Category Archives: meditation

A grain of salt, a kernel of truth

elephantThe expression ‘take what you hear with a grain of salt’ reminds me to allow for the very likely possibility that what I’m hearing is not entirely true. This is usually no fault of the person sharing. It’s just the nature of living in a complex world full of ever evolving knowledge.

Conversely, in every statement I hear, I try to notice that it has at least a kernel of truth in it. This is challenging because of the visceral reaction I feel to any idea or world view with which I strongly disagree.  But it is worth the effort, because if I can activate a sense of compassion for the person, listen carefully to what they are saying, I may be able to see the fear that is driving their statement and my reaction. In this way I can find our shared humanity. (Read more about Faulty Filters of Fear)

If truth is valued, then it’s important to take with a grain of salt even an idea we cherish and to recognize the kernel of truth even in an idea we abhor.

We would probably all prefer a solid truth to rely on, but accepting any old thing as true is obviously not the answer. In our rush to feel we know what’s what, we tend to accept things at face value if they feel true to us. But why do they feel true? Because they are familiar? We heard them repeated from parents, other family members, teachers, schoolmates, admired community leaders and news sources. Are any of those completely reliable sources? Or were they just repeating what they heard and accepted or hoped was true?

We get attached to our version of truth. We welcome anything that confirms it and feel threatened by anything that challenges it.  We incorporate these ‘truths’ into who we believe ourselves to be. We want to be right at any cost, because being wrong would dismantle our tightly held sense of self.  We likely label those who disagree with us as wrong, misguided, bullheaded or maybe even evil. We are less and less likely to reach out and engage with others outside a defined ‘safe’ circle, because from inside that circle it seems as if the world, or ‘wrong-thinking’ pockets in it, are dangerous and threatening.

Stuck in our entrenched positions, it is quite challenging to cultivate qualities of compassion and loving kindness. We may like to think we are kind, but we only extend compassion to people within circumscribed areas of agreement. Outside of that is a dangerous land of enemy thinkers we deem undeserving of our compassion.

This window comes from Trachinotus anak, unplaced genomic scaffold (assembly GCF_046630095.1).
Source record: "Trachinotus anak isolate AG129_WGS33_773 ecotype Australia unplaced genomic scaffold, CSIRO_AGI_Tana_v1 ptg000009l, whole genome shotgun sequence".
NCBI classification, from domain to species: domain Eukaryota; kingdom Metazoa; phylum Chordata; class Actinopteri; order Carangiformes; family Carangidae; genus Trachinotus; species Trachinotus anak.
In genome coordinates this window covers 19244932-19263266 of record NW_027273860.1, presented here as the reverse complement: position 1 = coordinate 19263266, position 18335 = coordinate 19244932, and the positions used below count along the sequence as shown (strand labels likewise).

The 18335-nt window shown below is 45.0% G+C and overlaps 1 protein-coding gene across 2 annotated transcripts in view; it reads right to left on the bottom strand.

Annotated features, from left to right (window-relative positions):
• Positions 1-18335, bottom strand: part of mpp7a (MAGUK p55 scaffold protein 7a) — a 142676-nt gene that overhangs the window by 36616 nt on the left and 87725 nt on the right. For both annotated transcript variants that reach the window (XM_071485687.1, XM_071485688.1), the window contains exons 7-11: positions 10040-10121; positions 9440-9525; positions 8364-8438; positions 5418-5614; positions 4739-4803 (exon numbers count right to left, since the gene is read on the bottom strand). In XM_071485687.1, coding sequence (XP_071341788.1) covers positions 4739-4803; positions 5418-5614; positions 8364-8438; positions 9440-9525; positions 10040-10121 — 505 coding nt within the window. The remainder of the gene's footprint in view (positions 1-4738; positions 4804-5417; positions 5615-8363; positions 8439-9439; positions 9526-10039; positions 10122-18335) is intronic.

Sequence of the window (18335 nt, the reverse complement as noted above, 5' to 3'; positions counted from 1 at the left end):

Then we come to meditation practice and we are asked to send infinite loving-kindness to all beings. We are asked not to make an enemy of anything or anyone. This feels like an insurmountable challenge, maybe even one we don’t want to take on. What would we have to give up of ourselves to let down our guard in that way? The very idea threatens who we believe ourselves to be, and yet we believe ourselves to be good and kind. Uh oh! What a pickle!

At this point the most fearful among us make an enemy of the practice itself, saying ‘It’s not for me’ or ‘I don’t believe in that malarkey’. They go back to the bitter battle of defining their territory and needing to be right in order to feel okay.

That’s one choice. What’s the other? Do we have to hang out with people we disagree with and bite our tongues while they rant nonsense?

No. As a kindness to ourselves we can choose to respectfully steer clear of people caught up in tornadoes of fear and anger, unless we feel centered enough and called upon to help. Then we do so as conduits of infinite loving-kindness. If we’re not feeling kind even toward ourselves, it is best not to engage. Instead we focus on taking care of ourselves first because we have nothing to offer anyone else but our own fear-based opinions and depletable resources which will be of use to no one, and could make matters worse.

To not make an enemy of anyone doesn’t mean we have to agree with them. But they don’t have to agree with us for us to recognize our shared existence in this complex web of being. They are caught up in this tricky business of living just as we are. We may not wish that their goals come to fruition, but we do wish them well. (Even if in wishing them well we sneakily think, that if they were well they would not be so caught up in their wrong thinking!)

Our willingness to extend compassion to all beings, regardless of what they believe, helps us to be kinder to ourselves as well. We all have aspects of ourselves that we don’t feel particularly good about. We may have tried keeping them hidden but they pop out in all sorts of inconvenient ways. We create a fortress of Self, constructed of our preferences and our firm ideas that we defend to the end. We expend so much energy in this defensive stance that we become exhausted and none the happier for all our efforts. We just get prickly and prone to provoking fear-based emotions in others, causing misery all around.